For a few brief years in the prelude to the First World War Penpole Point became a popular place to offer praise over the Easter weekend. In 1910 the then vicar of the parish of Shirehampton, Rev Hector Powell, began the practice of holding open-air services on the grassy slopes of the point. Powell was an enthusiastic evangelical figure who stood in contrast to some of the more traditional clergy of the time, but were welcomed and attracted followers from the city beyond the village.
Evangelical gatherings at Penpole Point were held on Easter Monday and were less formal than the Sunday church services. They were very popular locally and attracted great crowds. There was singing by a special choir and Powell noted “the natural formation of this valley-like spot lent itself to the sound of many voices”. The spot this 1913 photo records hosting the services does indeed offer a well-appointed amphitheatre for crowds to gather on, with the service taking place on Penpole Lane on the left. Just visible on the horizon is the tower of Penpole Lodge.
After Reverend Powel moved to a new parish in 1912 he continued the tradition of Easter Monday services at Penpole, but there was increasing conflict between him and the new incumbent at the local church over the events. Eventually, after 1914, these open air services ceased, at least in part due to the First World War.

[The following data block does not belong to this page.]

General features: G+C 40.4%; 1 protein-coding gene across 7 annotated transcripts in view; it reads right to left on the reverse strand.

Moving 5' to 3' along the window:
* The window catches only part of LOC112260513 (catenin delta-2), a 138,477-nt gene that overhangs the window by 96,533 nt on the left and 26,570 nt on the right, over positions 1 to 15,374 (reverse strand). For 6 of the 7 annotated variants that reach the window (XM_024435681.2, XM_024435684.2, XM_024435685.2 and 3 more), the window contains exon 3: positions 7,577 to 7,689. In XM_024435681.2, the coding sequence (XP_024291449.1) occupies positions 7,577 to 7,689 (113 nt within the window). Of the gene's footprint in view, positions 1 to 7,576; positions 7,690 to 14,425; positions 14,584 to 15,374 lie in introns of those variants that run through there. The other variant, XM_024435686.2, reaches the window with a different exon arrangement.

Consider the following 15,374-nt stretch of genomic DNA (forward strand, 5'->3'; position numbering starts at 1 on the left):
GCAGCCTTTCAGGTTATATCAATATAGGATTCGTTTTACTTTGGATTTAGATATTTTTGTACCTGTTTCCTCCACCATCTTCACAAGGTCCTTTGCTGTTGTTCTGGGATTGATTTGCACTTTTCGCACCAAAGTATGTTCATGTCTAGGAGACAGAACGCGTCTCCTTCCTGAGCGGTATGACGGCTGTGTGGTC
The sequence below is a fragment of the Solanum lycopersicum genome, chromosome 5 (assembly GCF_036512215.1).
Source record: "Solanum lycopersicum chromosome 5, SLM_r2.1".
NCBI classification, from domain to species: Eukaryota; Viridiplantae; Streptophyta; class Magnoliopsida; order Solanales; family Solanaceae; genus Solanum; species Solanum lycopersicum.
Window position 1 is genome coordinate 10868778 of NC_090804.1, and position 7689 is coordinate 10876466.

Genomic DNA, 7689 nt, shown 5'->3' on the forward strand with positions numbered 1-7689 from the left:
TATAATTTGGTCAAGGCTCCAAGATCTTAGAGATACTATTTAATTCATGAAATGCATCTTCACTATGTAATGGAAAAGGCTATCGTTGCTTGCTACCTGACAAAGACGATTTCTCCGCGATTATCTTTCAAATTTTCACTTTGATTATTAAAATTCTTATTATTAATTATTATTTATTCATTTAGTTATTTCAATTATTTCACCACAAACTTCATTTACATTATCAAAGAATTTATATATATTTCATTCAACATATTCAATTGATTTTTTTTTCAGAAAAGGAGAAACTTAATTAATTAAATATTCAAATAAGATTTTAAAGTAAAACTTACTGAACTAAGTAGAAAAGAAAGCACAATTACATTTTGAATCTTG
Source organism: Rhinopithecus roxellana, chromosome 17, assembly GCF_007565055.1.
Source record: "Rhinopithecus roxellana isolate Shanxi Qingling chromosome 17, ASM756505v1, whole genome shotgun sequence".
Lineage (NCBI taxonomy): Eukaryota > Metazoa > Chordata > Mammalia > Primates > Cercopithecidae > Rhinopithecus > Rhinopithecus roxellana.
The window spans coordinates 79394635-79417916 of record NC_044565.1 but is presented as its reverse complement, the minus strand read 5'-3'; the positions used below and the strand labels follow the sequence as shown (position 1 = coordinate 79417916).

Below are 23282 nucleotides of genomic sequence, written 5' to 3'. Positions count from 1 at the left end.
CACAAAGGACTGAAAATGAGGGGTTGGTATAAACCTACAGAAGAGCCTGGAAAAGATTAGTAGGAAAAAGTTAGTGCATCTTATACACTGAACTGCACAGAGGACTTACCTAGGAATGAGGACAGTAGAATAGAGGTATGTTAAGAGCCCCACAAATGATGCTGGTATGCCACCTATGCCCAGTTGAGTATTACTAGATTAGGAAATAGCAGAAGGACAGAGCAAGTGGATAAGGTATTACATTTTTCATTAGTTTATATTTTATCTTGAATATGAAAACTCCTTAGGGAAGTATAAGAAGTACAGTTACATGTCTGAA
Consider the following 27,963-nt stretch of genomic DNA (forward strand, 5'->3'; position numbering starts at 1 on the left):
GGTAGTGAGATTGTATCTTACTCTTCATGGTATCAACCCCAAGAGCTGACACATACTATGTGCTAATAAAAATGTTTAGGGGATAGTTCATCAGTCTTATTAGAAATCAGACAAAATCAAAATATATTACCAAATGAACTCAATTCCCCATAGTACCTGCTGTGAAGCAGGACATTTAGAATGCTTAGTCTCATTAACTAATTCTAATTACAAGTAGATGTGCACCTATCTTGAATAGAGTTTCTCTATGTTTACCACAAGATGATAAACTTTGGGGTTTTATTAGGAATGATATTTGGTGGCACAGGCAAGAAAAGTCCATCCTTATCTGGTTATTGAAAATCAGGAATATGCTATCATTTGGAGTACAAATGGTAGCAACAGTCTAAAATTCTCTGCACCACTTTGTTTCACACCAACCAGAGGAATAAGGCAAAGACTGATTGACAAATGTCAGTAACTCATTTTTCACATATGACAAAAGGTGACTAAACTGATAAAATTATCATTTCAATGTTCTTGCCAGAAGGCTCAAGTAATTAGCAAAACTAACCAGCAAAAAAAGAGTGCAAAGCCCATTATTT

After the war services resumed, but took place on Rogationtide, the fifth weekend after Easter, when a good harvest was prayed for and the parish boundary was often walked. The Tower of Penpole Lodge often acted as the pulpit for these open-air services, before its demolition in 1950. After that year the parish gathered in front of its ruins. In her book Shirehampton Story Ethel Thomas records that the BBC came to Penpole to film the Rogationtide ceremony which was broadcast across the UK. We wonder does anyone remember this event, or whether the BBC might have recorded it? It would be fascinating to see it again.